By Claire Walla
For the duration of the night of Tuesday, November 8, Independence Party candidate Brad Bender and Republican candidate Christine Preston Scalera were neck-and-neck in the race for Southampton Town Council. And though by the end of the evening Scalera edged Bender out of the number-two spot behind incumbent Bridget Fleming, the race has not officially been called.
Incumbent Bridget Fleming (D.) maintained a steady lead as voting results continued to pour in from districts throughout the town, and she ultimately ended the evening with a predicted 27 percent of all votes cast (excluding absentee ballots). Republican candidate Bill Hughes, on the other hand, remained at the tail end of the competition, trailing Fleming by three percentage points and garnering approximately 24 percent of the votes.
While the gap between Fleming at the top and Hughes at the bottom was arguably close — representing a difference of only 655 votes — the competition between Preston Scalera and Bender was even more intense. The two candidates swapped places in the race on more than one occasion, at one point divided by a scant three votes, or .02 percent.
Though Bender showed an early lead — edging out Preston Scalera by almost three percentage points — Scalera was soon ahead by a nose. But by 10:53 p.m., with 41 of the town’s 42 voting districts accounted for, it looked to be Bender ahead by 68 votes. Finally, at 11 p.m., the competition flipped for he last time.
The unofficial results as of Tuesday night showed Fleming in the lead with 26.97 percent, Preston Scalera in second with 24.72 percent, Bender in third with 24.32 percent, and Hughes rounding off the competition with 23.94 percent of the overall vote.
“This is not over,” said Southampton Democratic Committee Chair Gordon Herr at the Democratic committee gathering, held in the large auditorium of 230 Elm in Southampton Village. “We still have 791 absentee ballots. I’m still convinced Bradley’s going to win.”
In an email response Wednesday night, Preston Scalera wrote that she is “cautiously optimistic” that the results reported Tuesday night will remain. ”I look forward to the opportunity to be able to serve the residents of this town,” she added. Hughes did not respond to a request for comment on the election results.
But in an interview on Wednesday, Bender said a margin of 85 votes is still too small to make a final call on the race. With 271 absentee ballots yet to be counted, he added that it’s anyone’s game.
“I wouldn’t want to concede or congratulate a victory with 85 votes,” Bender stated. Now it’s just a waiting game, which Bender said he’ll take one day at a time.
“For a virtual unknown to poll within 85 votes on my first time shows how well a race I ran and what the people actually think of me,” he said. “However the people decide is how the people decide.”
Standing on the stage against a patriotic backdrop lined with her running mates, Southampton Town Supervisor Anna Throne-Holst (a member of the Independence Party who also was endorsed by the Democrats) offered similar sentiments.
“What you’re looking at here is the new majority of the town board,” she declared to much applause from the audience composed of Democrats. The supervisor continued by saying to her constituents that while watching the election results as they were projected against the wall of the building, “a moment of true emotion came over me.”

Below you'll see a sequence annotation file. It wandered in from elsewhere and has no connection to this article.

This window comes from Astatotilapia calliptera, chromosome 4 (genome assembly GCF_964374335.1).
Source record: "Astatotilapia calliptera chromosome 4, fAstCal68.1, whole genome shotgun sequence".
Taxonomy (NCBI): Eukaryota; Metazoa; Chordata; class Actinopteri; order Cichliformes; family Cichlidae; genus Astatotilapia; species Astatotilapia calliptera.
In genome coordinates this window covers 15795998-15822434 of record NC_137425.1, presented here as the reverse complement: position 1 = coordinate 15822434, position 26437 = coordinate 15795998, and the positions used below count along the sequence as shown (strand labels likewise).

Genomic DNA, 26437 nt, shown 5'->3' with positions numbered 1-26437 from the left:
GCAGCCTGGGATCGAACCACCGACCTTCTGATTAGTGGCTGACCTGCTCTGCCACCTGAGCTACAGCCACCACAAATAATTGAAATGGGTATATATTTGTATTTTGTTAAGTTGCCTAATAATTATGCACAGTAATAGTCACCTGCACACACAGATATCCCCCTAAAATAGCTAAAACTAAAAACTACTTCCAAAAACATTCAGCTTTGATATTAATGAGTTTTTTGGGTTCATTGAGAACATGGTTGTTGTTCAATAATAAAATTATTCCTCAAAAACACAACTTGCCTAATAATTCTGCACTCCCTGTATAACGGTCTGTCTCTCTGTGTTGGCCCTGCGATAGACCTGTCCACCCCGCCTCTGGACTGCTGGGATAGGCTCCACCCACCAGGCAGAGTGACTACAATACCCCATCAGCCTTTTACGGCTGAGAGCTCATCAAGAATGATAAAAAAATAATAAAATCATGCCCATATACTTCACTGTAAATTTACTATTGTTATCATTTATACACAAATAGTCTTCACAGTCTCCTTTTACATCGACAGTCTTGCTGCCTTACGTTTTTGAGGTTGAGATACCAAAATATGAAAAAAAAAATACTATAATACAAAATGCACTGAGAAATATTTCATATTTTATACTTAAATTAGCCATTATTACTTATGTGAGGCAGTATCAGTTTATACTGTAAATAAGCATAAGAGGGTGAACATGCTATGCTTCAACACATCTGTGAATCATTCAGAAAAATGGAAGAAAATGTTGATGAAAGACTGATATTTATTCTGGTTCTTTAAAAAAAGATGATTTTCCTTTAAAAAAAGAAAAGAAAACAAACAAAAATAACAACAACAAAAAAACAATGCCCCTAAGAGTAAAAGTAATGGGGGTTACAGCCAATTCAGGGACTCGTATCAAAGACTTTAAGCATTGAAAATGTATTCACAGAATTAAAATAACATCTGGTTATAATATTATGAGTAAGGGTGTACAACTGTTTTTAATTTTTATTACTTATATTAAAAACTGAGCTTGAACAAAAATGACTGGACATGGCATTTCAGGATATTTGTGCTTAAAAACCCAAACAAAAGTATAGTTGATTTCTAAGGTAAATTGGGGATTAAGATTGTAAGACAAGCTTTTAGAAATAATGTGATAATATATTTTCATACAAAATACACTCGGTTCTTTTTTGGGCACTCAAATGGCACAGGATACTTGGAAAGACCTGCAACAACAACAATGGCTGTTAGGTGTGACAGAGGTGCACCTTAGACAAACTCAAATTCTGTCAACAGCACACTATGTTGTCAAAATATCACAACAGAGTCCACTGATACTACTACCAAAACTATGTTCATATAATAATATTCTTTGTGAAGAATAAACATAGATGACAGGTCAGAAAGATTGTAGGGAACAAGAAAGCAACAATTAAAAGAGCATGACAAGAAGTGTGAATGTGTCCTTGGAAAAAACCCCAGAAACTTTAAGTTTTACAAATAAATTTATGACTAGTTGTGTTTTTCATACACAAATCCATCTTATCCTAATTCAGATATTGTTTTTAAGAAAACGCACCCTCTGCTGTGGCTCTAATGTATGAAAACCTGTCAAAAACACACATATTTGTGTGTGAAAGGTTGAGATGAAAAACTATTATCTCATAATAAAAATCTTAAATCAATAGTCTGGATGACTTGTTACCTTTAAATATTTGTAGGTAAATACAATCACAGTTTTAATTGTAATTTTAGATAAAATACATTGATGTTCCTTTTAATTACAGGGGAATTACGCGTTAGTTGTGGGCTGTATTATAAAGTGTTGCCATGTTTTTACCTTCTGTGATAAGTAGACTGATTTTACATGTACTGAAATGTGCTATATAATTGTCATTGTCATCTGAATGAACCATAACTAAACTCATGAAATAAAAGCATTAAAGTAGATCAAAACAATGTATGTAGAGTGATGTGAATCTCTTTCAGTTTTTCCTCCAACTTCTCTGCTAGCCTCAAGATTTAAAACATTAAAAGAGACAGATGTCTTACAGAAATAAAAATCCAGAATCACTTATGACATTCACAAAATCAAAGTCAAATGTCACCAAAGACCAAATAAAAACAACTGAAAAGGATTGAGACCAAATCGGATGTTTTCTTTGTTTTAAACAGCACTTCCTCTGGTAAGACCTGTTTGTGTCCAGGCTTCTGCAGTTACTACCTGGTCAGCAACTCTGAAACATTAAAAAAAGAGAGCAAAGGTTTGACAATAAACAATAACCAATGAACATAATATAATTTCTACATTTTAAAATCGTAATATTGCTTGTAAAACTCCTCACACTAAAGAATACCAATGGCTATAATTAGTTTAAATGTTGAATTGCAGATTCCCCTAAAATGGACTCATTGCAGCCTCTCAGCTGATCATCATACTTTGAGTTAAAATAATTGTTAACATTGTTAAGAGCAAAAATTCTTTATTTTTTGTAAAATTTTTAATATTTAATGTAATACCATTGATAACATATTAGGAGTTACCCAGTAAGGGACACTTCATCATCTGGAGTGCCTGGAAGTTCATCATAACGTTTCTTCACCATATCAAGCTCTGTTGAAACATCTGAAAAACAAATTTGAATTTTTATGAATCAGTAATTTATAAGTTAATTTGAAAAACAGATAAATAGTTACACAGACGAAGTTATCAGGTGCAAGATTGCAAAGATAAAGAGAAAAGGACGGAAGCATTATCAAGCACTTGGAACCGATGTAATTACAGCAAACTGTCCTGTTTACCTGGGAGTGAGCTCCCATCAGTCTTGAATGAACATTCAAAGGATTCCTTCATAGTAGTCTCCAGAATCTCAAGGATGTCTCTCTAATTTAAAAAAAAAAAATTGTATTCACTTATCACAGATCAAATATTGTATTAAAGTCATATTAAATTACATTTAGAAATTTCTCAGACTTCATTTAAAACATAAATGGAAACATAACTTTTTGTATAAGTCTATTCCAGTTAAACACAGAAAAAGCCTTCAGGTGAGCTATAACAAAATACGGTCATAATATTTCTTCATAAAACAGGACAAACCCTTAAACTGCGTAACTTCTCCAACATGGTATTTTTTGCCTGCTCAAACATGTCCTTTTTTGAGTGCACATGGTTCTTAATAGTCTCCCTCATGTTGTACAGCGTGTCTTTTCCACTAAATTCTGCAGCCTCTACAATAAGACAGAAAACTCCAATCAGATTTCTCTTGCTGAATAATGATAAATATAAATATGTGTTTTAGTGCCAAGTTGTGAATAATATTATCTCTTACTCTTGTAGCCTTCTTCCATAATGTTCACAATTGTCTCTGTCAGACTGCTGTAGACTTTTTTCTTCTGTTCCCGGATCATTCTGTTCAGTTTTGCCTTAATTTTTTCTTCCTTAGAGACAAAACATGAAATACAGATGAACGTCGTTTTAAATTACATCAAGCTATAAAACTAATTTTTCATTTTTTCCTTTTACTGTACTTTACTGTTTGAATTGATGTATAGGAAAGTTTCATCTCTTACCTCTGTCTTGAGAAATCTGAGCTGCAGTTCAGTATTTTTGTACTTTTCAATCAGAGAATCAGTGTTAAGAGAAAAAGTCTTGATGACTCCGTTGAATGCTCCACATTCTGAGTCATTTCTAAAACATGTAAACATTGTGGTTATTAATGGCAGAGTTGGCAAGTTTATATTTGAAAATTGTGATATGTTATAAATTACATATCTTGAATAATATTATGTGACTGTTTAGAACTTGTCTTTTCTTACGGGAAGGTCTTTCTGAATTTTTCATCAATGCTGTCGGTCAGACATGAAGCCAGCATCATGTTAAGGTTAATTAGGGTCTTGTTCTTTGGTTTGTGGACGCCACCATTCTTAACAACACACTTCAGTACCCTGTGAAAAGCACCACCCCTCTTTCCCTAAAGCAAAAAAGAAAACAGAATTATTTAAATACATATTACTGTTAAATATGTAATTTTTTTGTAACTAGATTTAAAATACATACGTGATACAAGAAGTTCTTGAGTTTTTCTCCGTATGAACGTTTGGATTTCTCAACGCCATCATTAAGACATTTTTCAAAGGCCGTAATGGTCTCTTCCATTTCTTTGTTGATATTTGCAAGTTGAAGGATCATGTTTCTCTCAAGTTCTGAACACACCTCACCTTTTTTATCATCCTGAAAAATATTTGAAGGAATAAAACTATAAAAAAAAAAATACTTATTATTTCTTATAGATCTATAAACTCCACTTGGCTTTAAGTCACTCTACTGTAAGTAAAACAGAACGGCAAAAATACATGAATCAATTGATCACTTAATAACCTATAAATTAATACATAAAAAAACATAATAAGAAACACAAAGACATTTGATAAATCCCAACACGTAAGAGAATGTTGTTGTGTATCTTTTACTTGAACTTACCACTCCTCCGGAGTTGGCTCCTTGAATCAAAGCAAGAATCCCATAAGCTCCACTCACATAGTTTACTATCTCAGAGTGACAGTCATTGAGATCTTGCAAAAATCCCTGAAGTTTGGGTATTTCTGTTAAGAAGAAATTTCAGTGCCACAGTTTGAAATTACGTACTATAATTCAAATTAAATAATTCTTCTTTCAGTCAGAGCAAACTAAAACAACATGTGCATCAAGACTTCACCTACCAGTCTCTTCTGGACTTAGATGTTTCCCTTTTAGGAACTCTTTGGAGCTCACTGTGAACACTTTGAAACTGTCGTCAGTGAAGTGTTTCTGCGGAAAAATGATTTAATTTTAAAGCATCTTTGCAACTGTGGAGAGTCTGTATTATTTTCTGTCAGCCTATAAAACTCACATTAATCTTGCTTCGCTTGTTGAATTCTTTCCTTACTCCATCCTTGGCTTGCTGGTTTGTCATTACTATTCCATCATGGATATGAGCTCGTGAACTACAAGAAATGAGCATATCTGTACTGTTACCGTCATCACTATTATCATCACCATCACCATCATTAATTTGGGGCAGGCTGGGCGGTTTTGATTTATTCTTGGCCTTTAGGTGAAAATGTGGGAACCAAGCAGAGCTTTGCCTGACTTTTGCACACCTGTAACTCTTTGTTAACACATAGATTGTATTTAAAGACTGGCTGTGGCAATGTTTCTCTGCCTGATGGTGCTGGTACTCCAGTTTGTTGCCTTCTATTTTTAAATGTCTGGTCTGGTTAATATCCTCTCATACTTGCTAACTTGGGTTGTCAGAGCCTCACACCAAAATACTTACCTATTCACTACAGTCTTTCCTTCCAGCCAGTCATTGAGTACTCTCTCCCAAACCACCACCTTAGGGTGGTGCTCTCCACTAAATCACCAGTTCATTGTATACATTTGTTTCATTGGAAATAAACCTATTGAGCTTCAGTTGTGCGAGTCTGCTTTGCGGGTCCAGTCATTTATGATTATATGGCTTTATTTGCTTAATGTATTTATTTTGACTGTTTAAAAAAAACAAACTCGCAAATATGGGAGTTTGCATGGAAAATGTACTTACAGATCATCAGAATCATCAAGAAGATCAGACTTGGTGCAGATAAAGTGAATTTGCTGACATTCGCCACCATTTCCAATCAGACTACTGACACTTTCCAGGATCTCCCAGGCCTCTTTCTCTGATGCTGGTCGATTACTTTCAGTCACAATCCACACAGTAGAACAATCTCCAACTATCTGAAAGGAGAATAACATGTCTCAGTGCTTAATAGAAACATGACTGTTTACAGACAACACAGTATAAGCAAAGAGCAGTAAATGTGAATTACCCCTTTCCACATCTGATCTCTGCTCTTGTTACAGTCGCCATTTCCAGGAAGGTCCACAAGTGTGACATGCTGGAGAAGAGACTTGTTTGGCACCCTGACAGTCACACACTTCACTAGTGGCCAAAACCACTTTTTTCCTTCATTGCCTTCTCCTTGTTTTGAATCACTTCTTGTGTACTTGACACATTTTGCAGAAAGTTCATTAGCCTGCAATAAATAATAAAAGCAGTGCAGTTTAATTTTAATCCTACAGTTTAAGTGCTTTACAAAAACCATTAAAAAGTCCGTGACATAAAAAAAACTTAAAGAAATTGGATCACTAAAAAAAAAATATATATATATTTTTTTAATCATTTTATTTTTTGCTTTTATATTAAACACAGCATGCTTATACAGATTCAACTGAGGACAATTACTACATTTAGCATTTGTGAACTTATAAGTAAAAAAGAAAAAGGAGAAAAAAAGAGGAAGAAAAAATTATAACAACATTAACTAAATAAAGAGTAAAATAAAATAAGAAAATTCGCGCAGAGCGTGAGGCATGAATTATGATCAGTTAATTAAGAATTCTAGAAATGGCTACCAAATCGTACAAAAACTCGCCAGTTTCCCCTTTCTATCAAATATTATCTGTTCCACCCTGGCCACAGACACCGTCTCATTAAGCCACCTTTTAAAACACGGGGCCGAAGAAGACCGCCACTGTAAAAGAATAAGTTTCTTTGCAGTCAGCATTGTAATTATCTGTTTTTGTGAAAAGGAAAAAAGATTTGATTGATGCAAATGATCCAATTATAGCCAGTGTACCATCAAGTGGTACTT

“[I thought about] what the last two years have been,” she added, referencing the fact that she has been the supervisor in the political minority on the town board. “And I’m confident that they’re over.”
“We’re only a few votes away,” Bender added from the stage.
Councilwoman Bridget Fleming also said she felt assured Bender would pull ahead and become the newest member of the town board. But she also made sure to congratulate the election of her fellow Democrat Steve Bellone who was voted the new Suffolk County Executive, replacing Steve Levy.
“I’m looking forward to working with him and not being ignored by the county executive’s office anymore,” she declared to the sound of much applause.
By the end of the night, incumbent Supervisor Anna Throne-Holst — the only supervisor candidate officially on the ballot — gained 63.43 percent of the total votes for supervisor, while 36.56 percent of votes were recorded for write-in candidates. Presumably, the vast majority of those write-in ballots went to former Southampton Supervisor Linda Kabot who waged a strong write-in campaign against the current supervisor.
In an email response Wednesday morning, Kabot wrote, “I am proud of all the grass-roots campaign efforts and the percentage points I garnered … without even having my name listed on the official ballot line-up.”
She added, “For me, this race was all about integrity and demonstrating a tireless and true commitment to public service.”
Even though she fetched an impressive 3,602 votes compared to the supervisor’s 6,349, that count was still not enough to tip the scale and oust Throne-Holst from office.
Also celebrating victories Tuesday night were Southampton Town Trustees Fred Havemeyer, Eric Shultz and Bill Pell — all Democrats — who joined Throne-Holst, Fleming and Bender on stage when the unofficial results were revealed. Across town, at the Republican celebration in Hampton Bays, trustees Ed Warner, Jr. and John Semlear cheered on victories of their own.
The three candidates challenging the town’s trustees in this year’s election race — Scott Horowitz, Janet Beck and Edmund Pavlak — were left out of the running when the final votes were tallied.
Finally, a Southampton Town proposition pertaining to PDD (Proposed Development District) legislation passed with 79 percent of voters voting “yes.” The proposition will make it so that a super majority of town board members will be required to approve all non-agrarian PDD applications in the future.